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Jeb Bush Starts 2016 Campaign Trying to Calm Skittish Conservatives

4 minute read
Updated: | Originally published: ;

Former Florida Gov. Jeb Bush began his quest to become the third in his family to win the Presidency with a speech aimed at convincing skeptical conservatives that he is one of them. But even before he arrived on stage at Miami Dade College, the Republican’s critics were working to undercut his deep-pocketed White House bid.

“We will lift our sights again, make opportunity common again, get events in the world moving our way again,” Bush said. “We will take Washington—the static capital of this dynamic country—out of the business of causing problems.”

That can-do attitude is going to be one of the central arguments why the 62-year-old son of one President and brother to another deserves the nomination. In a speech that will detail how Florida under Bush led the nation in creating jobs and starting new small businesses, Bush also dinged rivals who still have day jobs in Washington and repeat the refrain that is standard in his campaign appearances: “People inside D.C. can’t fix D.C.”

See Jeb Bush's Life in Photos

Jeb Bush Life in Photos
George W. Bush and Jeb Bush, Jan. 1, 1955.Sygma/Corbis
Jeb Bush Life in Photos
From left to right: Doro, Marvin, Neil, and Jeb Bush, fall 1963.George Bush Presidential Library
Jeb Bush Life in Photos
From left to right: Doro, George, Jeb, Marvin, George W., Neil, and Barbara Bush, 1966.George Bush Presidential Library
Jeb Bush Life in Photos
Jeb Bush (center) was the varsity tennis team captain during his senior year at Phillips Academy in Andover, Mass., 1971. Seth Poppel/Yearbook Library
Jeb Bush Life in Photos
George Bush and his four sons, Neil, Jeb, George W. and Marvin in 1970. Bob E. Daemmrich—Sygma/Corbis
Jeb Bush Life in Photos
Jeb and Columba Bush on their wedding day, Feb. 23, 1974.George Bush Presidential Library
Jeb Bush Life in Photos
Jeb Bush loudly applauds his father, Republican presidential hopeful George Bush, at a campaign rally in Concord, N.H. on Feb. 28, 1980.Frank Lorenzo—Bettmann/Corbis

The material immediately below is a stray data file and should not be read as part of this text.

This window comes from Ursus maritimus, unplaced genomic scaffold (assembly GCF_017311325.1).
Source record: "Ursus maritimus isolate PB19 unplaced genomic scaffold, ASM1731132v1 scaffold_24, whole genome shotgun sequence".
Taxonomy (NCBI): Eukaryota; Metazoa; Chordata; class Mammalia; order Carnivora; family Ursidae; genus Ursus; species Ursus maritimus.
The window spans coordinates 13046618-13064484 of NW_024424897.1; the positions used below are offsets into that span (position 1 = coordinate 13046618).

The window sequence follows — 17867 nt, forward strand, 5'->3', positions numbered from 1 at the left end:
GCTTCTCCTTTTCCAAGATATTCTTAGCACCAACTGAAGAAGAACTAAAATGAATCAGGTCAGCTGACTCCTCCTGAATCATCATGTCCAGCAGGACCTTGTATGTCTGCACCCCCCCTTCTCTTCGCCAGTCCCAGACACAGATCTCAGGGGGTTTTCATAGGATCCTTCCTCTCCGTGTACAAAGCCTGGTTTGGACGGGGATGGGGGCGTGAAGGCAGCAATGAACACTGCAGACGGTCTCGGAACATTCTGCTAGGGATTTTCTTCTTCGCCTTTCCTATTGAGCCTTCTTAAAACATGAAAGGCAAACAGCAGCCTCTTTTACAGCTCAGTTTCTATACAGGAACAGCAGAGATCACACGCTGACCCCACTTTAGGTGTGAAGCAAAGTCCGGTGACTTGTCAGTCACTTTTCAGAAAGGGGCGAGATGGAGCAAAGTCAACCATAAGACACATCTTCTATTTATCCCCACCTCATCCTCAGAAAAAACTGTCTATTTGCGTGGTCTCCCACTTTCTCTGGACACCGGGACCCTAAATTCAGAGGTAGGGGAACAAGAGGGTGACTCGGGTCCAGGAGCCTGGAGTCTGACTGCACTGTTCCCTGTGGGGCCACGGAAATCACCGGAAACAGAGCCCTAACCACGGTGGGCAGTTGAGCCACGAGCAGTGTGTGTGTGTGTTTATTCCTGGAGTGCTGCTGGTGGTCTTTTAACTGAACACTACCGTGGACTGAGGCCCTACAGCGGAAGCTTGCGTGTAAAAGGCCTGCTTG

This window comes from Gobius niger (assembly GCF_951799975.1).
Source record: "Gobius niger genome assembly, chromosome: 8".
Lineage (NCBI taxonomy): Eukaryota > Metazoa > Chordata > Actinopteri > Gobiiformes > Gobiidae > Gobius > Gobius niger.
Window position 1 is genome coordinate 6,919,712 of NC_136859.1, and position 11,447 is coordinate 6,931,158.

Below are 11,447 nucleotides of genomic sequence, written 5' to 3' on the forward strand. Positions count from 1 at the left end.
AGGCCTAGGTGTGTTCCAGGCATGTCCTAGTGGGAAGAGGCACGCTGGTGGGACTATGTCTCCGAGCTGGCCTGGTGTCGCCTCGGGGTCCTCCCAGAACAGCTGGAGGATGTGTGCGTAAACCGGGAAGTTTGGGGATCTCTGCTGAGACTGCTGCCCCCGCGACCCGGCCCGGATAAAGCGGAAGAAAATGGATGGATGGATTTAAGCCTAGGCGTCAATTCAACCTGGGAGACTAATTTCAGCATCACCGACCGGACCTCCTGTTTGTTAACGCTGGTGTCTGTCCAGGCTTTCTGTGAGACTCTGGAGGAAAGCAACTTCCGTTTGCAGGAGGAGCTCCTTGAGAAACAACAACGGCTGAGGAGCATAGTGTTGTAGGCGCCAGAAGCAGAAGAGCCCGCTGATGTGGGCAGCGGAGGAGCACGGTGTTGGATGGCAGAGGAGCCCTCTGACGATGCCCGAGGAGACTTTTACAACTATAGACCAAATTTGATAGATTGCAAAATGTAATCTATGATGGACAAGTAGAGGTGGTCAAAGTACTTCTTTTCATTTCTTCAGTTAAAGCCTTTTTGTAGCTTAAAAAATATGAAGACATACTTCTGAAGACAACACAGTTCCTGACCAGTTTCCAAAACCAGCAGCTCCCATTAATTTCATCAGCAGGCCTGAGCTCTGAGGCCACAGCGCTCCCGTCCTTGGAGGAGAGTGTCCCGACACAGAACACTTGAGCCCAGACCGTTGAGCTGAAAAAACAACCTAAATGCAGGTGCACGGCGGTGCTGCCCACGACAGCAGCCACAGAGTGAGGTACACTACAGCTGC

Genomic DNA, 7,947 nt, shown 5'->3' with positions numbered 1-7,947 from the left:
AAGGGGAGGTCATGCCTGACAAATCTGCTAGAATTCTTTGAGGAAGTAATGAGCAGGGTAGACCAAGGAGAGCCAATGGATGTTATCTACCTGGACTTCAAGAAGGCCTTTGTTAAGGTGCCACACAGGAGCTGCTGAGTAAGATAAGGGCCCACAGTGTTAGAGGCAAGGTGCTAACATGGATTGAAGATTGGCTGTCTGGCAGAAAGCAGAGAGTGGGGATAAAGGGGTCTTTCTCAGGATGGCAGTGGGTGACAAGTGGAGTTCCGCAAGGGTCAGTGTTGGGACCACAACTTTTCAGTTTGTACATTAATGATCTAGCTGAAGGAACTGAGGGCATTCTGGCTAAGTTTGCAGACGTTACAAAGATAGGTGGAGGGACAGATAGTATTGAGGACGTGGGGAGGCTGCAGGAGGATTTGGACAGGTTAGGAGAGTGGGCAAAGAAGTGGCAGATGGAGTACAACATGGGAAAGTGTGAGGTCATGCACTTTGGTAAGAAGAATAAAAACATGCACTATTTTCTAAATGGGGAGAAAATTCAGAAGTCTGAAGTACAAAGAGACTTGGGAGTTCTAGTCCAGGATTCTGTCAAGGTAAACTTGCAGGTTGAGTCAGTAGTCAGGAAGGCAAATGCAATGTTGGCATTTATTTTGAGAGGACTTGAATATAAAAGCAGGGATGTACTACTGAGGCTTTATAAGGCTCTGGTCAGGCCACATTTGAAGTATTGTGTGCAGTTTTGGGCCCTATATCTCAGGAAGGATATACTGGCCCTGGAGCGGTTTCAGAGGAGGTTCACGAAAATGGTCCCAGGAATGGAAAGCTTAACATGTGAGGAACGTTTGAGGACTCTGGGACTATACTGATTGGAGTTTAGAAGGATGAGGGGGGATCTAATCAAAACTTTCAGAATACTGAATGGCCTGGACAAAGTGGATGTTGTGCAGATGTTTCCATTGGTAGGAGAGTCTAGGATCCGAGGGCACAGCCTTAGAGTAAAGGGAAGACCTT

Jeb Bush Life in Photos
Vice President George Bush holds a fish with his sons George W. and Jeb during a family vacation in Kennebunkport, Maine in Aug. 1983.Cynthia Johnson—Getty Images
Jeb Bush Life in Photos
From left to right (without children): Neil and Sharon Bush, George W. Bush and wife Laura, Barbara and George Bush, Margaret and Marvin, Bobby Koch and Dorothy, Jeb and Columba, are seen in this Bush family photo taken in Kennebunkport, Maine on Aug. 24, 1986.Dave Valdez—White House/Sygma/Corbis
Jeb Bush Life in Photos
Jeb Bush plays cards with his son while riding in a recreational vehicle, Nov. 8, 1993.Christopher Little—Corbis
Jeb Bush Life in Photos
Jeb Bush is interviewed at a Miami Radio Station, WIOD, Mar. 1980. He went on to become Governor of Florida in 1999.Tim Chapman—Getty Images
Jeb Bush Life in Photos
George W. Bush and Jeb Bush at the Republican Governors' Convention in New Orleans, 1998. Nina Berman—SIPA
Jeb Bush Life in Photos
Texas governor George W. Bush celebrates good news with his brother, Florida governor Jeb Bush, while watching the presidential election returns, prior to being elected as President of the United States, inside the Governor's Mansion in Austin, Nov. 7, 2000. Brooks Kraft—Sygma/Corbis
Jeb Bush Life in Photos
Republican governor of Florida, Jeb Bush, studies his laptop watching vote returns for his reelection his wife Columba Bush and his parents, former President George Bush and first lady Barbara Bush in Miami on Nov. 5, 2002.Joe Burbank—Orlando Sentinel/MCT/Getty Images
Jeb Bush Life in Photos